Captain Wentworth's Diary by Amanda Grange
Rating: 5 books
Reviewed by Orange Blossom
During his shore leave from the Navy, Frederick Wentworth falls in love with the elegant and intelligent Miss Anne Elliot—only to see his hopes of marrying her dashed by her godmother.
Eight years later, Wentworth has realized his ambitions. A wealthy captain, he has pushed his memories of Anne to the furthest recesses of his mind—until he sees her again. And though Anne's bloom has faded, Wentworth is surprised to find that his regard for her wit and warmth has not.
I must qualify this review first by revealing that I am an avid Jane Austen fan. Now, there have been (and continue to be) so many Austen ‘spin-off’s’ written that it really should be its own genre by now. Some of them are great and others not so much. When I learned that a new retelling of Persuasion had been written by the same author as Mr. Darcy’s Diary, I was immediately intrigued. You see, Persuasion is my very favorite book and Captain Wentworth, my favorite literary hero of all time. I very much wanted to love this book, yet I worried whether this author would be able to deliver the Captain that I had learned to know and love through the writing of Miss Austen.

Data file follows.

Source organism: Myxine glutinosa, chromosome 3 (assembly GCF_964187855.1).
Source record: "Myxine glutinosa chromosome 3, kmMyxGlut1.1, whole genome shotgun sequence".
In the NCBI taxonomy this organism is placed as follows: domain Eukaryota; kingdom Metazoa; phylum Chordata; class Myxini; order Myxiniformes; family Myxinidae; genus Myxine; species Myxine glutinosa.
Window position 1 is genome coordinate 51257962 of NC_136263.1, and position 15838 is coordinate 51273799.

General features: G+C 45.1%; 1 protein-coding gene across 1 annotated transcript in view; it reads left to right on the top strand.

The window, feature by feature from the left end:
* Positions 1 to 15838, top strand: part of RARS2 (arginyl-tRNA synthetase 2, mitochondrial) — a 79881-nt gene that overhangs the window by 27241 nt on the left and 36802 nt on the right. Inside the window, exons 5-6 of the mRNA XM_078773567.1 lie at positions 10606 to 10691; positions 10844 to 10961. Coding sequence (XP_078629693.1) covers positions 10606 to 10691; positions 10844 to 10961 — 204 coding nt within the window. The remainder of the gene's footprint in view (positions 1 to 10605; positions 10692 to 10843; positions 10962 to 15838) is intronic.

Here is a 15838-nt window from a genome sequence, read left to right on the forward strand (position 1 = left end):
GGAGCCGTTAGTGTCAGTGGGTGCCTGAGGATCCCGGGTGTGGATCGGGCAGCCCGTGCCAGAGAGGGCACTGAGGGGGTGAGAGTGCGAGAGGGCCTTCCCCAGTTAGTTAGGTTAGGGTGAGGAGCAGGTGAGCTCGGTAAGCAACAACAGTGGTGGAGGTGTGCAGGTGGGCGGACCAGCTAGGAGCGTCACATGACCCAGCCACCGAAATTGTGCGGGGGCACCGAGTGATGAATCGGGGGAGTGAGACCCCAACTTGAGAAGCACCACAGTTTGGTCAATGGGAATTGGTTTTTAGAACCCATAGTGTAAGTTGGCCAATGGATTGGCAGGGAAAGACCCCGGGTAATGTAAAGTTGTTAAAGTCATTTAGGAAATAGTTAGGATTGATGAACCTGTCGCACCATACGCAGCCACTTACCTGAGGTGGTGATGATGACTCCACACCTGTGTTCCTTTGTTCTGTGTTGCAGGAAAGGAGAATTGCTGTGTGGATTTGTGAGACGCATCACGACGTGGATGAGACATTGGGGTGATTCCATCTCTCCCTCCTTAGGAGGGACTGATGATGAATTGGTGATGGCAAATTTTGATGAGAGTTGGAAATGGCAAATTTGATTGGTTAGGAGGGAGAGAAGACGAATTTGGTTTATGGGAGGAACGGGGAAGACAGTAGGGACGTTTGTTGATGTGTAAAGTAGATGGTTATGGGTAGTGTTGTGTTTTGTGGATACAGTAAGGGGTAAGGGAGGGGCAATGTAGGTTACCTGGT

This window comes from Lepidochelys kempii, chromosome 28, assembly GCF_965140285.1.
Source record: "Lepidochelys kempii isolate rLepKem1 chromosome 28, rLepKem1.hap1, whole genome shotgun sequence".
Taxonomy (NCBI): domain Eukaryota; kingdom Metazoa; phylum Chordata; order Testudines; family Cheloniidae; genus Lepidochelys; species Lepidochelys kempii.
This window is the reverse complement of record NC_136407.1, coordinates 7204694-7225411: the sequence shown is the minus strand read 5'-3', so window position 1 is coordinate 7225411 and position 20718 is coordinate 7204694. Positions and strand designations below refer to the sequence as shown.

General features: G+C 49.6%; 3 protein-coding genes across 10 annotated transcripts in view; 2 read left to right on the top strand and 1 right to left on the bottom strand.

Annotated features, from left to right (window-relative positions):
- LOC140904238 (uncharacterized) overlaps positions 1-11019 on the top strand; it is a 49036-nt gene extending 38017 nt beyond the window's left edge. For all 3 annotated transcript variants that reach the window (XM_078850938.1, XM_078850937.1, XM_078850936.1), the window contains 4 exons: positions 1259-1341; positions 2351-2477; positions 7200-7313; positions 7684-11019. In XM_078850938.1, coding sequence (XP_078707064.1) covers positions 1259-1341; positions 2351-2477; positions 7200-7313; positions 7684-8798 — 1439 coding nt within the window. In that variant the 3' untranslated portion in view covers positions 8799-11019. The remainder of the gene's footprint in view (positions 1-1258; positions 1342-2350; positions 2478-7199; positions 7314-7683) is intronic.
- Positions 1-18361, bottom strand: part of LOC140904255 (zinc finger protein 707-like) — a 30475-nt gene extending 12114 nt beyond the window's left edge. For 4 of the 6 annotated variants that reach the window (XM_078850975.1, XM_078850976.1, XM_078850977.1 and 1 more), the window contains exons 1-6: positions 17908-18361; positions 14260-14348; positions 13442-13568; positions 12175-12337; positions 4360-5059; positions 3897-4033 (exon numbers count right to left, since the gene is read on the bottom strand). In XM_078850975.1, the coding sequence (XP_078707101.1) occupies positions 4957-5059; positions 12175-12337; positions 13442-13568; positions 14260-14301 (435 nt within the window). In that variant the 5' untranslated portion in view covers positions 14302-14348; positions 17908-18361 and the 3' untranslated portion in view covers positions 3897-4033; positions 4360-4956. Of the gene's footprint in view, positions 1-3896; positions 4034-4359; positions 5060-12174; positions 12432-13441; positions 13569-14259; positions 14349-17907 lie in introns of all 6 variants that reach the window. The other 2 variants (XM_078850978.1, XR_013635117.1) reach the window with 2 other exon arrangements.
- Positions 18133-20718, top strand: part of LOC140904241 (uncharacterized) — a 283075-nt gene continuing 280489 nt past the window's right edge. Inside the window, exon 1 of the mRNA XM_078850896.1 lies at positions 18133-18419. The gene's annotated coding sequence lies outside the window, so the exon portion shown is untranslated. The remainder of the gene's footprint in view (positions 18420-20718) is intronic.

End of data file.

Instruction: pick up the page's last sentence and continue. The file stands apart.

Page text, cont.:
I am pleased to say that I was not disappointed. Ms. Grange presented the Captain just as I had imagined him in my mind. I was completely wrapped up in the story from beginning to end even though I knew exactly how it would conclude. I mean, I had read the original book after all. The Diary books are all written from the point of view of the heroes from each of Jane Austen’s novels. Since those were primarily written from the heroine’s POV, this gives us insight into the personal thoughts of the hero. In this addition to the series, Wentworth is written just as he should be: good natured and humorous with a bit of an edge at certain moments.
Any fan of Austen and especially Persuasion will love this book. The author allows you more intimacy with the characters and into scenes we never got to see in the original. For instance, the book begins in 1806, the year Wentworth and Anne meet and fall in love. In fact, over a hundred of the first pages of the book are dedicated to this part of the story. It’s wonderful reading Wentworth’s thoughts and following him as he experiences falling in love with all his youthful ardor. In the middle of the book, we switch to the year 1817 which is where J. Austen actually began her story, and we see Wentworth and Anne older and more mature but just as much in love.
I must applaud Ms. Grange for creating such a well-written and researched retelling of a story I love so dearly. Her tone and language compliment the Regency-era original to perfection. This book will entrance and enthrall. I know it held me captive to the very end. This is a bookshelf keeper to be read over and over.